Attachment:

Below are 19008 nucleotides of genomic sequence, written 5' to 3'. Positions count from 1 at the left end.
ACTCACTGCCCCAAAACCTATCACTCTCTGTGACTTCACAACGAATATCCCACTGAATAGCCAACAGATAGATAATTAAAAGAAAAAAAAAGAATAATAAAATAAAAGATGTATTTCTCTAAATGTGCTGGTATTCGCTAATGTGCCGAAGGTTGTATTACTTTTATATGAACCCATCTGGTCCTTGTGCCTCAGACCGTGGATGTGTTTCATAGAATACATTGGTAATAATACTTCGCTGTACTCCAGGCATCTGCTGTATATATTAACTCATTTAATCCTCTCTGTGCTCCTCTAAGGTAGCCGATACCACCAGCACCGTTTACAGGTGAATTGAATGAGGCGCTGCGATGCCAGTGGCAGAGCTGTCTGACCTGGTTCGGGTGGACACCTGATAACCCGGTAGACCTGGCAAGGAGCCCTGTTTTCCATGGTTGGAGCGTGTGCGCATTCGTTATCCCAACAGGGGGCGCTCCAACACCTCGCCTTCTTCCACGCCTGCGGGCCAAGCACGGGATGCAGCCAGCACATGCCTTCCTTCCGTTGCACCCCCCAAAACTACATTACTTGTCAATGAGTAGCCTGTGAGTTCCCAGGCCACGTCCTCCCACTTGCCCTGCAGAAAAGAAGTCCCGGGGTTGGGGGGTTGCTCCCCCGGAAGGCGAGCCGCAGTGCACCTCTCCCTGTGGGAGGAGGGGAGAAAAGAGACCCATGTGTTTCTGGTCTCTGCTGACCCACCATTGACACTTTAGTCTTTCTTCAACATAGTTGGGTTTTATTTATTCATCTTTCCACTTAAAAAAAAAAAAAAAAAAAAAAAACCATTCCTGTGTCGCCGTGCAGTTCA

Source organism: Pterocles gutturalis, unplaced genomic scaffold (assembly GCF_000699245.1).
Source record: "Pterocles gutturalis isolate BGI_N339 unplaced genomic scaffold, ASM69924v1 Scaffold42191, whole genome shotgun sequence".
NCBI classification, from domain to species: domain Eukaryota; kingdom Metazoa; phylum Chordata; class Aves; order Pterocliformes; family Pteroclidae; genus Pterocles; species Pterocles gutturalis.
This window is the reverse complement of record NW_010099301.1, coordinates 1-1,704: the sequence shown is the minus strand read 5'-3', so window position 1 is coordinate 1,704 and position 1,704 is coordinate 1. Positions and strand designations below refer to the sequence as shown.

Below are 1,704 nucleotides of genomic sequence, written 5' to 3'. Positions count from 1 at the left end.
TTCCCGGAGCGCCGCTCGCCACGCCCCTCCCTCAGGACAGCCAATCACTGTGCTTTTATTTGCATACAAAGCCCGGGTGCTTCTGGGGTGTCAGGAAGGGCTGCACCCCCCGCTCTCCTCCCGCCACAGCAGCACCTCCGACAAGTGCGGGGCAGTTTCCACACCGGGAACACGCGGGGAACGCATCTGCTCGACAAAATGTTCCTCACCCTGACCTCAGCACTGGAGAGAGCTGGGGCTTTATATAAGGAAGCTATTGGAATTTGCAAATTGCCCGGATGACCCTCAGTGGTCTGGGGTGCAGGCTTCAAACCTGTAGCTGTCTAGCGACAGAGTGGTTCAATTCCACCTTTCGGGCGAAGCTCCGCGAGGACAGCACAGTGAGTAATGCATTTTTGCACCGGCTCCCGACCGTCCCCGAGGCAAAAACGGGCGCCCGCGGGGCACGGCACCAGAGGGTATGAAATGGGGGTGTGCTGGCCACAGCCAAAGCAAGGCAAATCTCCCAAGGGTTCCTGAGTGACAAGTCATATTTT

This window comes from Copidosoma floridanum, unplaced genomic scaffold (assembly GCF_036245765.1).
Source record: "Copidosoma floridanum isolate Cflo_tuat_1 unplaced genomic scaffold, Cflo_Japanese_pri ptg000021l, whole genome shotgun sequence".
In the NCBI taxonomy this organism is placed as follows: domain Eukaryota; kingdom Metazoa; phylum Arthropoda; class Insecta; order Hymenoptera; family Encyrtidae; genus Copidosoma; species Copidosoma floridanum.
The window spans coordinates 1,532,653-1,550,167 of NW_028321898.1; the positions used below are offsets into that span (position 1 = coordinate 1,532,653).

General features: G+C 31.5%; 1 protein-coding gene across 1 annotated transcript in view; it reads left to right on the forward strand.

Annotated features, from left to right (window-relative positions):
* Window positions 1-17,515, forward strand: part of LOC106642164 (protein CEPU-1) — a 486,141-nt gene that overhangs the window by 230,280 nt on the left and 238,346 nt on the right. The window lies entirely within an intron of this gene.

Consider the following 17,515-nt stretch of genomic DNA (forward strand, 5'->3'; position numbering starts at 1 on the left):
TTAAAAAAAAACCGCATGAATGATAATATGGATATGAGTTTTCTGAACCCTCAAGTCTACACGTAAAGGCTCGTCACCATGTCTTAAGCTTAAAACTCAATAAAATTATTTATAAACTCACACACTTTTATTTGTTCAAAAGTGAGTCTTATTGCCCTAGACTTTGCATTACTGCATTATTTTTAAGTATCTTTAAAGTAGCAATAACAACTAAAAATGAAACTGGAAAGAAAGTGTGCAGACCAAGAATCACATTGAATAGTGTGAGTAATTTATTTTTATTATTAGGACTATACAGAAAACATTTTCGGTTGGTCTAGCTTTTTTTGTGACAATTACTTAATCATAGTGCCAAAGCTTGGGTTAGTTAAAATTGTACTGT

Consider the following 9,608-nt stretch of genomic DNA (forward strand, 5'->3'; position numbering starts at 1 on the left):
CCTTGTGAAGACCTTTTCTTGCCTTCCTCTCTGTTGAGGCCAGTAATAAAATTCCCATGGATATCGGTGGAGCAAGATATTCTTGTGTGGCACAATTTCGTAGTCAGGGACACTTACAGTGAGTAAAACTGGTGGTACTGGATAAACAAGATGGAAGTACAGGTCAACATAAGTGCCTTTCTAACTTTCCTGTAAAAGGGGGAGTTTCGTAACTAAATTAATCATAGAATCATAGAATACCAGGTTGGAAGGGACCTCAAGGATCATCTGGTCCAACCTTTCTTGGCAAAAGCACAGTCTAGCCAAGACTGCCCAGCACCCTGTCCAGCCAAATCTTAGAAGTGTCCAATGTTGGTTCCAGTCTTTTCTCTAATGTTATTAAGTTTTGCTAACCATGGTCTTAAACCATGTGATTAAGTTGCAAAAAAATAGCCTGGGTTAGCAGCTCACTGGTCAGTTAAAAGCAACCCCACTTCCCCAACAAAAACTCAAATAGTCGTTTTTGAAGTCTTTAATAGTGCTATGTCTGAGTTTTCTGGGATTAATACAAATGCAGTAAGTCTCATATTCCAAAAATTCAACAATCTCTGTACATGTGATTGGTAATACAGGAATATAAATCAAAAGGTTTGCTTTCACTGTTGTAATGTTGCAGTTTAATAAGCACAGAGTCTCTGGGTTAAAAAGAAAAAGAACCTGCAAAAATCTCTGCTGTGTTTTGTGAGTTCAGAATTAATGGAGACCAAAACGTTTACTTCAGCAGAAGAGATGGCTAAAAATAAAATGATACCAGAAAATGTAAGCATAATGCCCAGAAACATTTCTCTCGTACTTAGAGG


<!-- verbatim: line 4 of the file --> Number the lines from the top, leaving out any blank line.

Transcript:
Source record: "Pterocles gutturalis isolate BGI_N339 unplaced genomic scaffold, ASM69924v1 Scaffold42191, whole genome shotgun sequence".